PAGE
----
But now, as a result of Title II, early stage investing has become more public, kicking off one of the largest new capital markets in our time. Back in 1933, when the Securities Act was passed, it created a ban on general solicitation (advertising investments to the general public for private companies). At the time, radio was the dominant communication medium, and there was little access to open information, education, or disclosures to help protect investors.
While these laws passed in 1933 helped reduce fraud at the time, they also had unintended consequences that hurt honest everyday small business owners and entrepreneurs, restricting them in their efforts to attract potential investors and critical seed and growth capital.
The world has changed since 1933, and early stage investing has been long overdue to catch up. Today, as these laws finally roll out, we now have clarity and a path for open and public fundraising for startups and small businesses. In short, companies who file Form D with the SEC prior to doing so can generally solicit to the public. Within 15 days from soliciting they must disclose additional information about the solicitation.
To simplify the details down for you, here are the basics:
For Startups & Small Businesses:
You can now generally solicit and advertise publicly; only accredited investors can actually invest in generally solicited companies; file Form D with the SEC before you begin soliciting, letting them know you will; disclose details about your general solicitation to the SEC within 15 days from first solicitation; strict verifications done by companies are required to confirm that each investor is accredited; the penalty for not adequately meeting and following general solicitation requirements with the SEC is being banned from fundraising for a full year.
Only accredited investors can invest in companies who generally solicit; qualifying as accredited means having $1 million in net worth, or making over $200,000 a year for the past 3 years; investors will need to prove accredited investors status, which can be done through written confirmation by a CPA, attorney, investment advisor, or Broker-Dealer, or income-related IRS forms.
For companies fundraising, the growth of these capital markets and the movement towards online systems and investment crowdfunding is going to bring much greater potential access to capital and opportunity. Most early stage entrepreneurs don’t have an existing network of wealthy potential investors, and fundraising is hard.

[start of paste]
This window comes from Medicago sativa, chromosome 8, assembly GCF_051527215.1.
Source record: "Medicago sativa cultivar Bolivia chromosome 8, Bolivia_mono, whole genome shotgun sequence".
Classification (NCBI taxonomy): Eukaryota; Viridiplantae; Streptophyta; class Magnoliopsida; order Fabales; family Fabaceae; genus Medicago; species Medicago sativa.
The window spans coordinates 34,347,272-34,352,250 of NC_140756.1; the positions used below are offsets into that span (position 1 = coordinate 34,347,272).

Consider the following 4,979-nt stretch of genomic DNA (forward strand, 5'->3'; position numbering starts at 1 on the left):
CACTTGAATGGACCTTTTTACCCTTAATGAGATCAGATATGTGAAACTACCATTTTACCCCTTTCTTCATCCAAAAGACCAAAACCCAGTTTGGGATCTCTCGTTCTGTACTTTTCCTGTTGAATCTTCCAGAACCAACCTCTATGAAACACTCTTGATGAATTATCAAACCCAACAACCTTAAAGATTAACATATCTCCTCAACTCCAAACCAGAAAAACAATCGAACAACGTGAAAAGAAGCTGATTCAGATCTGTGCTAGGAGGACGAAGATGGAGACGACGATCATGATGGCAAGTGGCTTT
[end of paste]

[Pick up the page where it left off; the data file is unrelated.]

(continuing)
Now that the general solicitation ban is lifted, within a matter of days startups and small businesses can leverage the internet and other marketing tools for their fundraising, to reach potentially thousands of potential investors. Prior to this, reaching a targeted audience of 20 or more active investors often took 4 to 6 months.
According to current regulations, businesses may not raise money with non-accredited investors. Title III of the JOBS Act will create rules and a path for non-accredited investors to begin investing in companies, but the SEC has yet to finalize any rulings. The timing of Title III is expected to include a proposal and a commenting period coming this Fall, and for finalized rulings and a vote in early 2014.
It’s a brave new world, and as always, caveat emptor. Some people think the JOBS Act will lead to fraudulent activity by startups, but we don’t need the JOBS Act for that. Today we learn the Justice Department is preparing to sue JPMorgan on civil violations of securities laws in offering mortgage bonds from 2005 to 2007 that were backed by subprime and other risky residential mortgages. The bank disclosed in August that federal prosecutors in California were conducting criminal and civil investigations into the bank’s mortgage securities.
Five years after the financial crisis, sparked, at least in part by banks and mortgage lenders who claimed that toxic loans were in fact AAA-worthy — wiped out trillions of dollars of wealth and led to demands for accountability. There had been widespread fraud, after all, and somebody had to pay. And so federal prosecutors teamed up with three other federal agencies to launch and execute a major criminal investigation. And finally they have a high profile indictment.
Teresa and Joe Giudice, (I’m not sure about the pronunciation. Judy-Chay?) stars of Bravo’s “Real Housewives of New Jersey.” Their crime? Lying to banks on mortgage applications. U.S. Attorney Paul J. Fishman said, “Everyone has an obligation to tell the truth when dealing with the courts, paying their taxes and applying for loans or mortgages. That’s reality.” Get it? The prosecutor told a funny; that’s reality, because they are on a reality TV show. While the federal prosecutors were cracking jokes and patting themselves on the back for taking down the Giudices, the leaders of the Wall Street firms actually responsible for doing catastrophic damage to the financial system remained free to enjoy the money they made while overseeing the near-collapse of the global economy. That’s reality.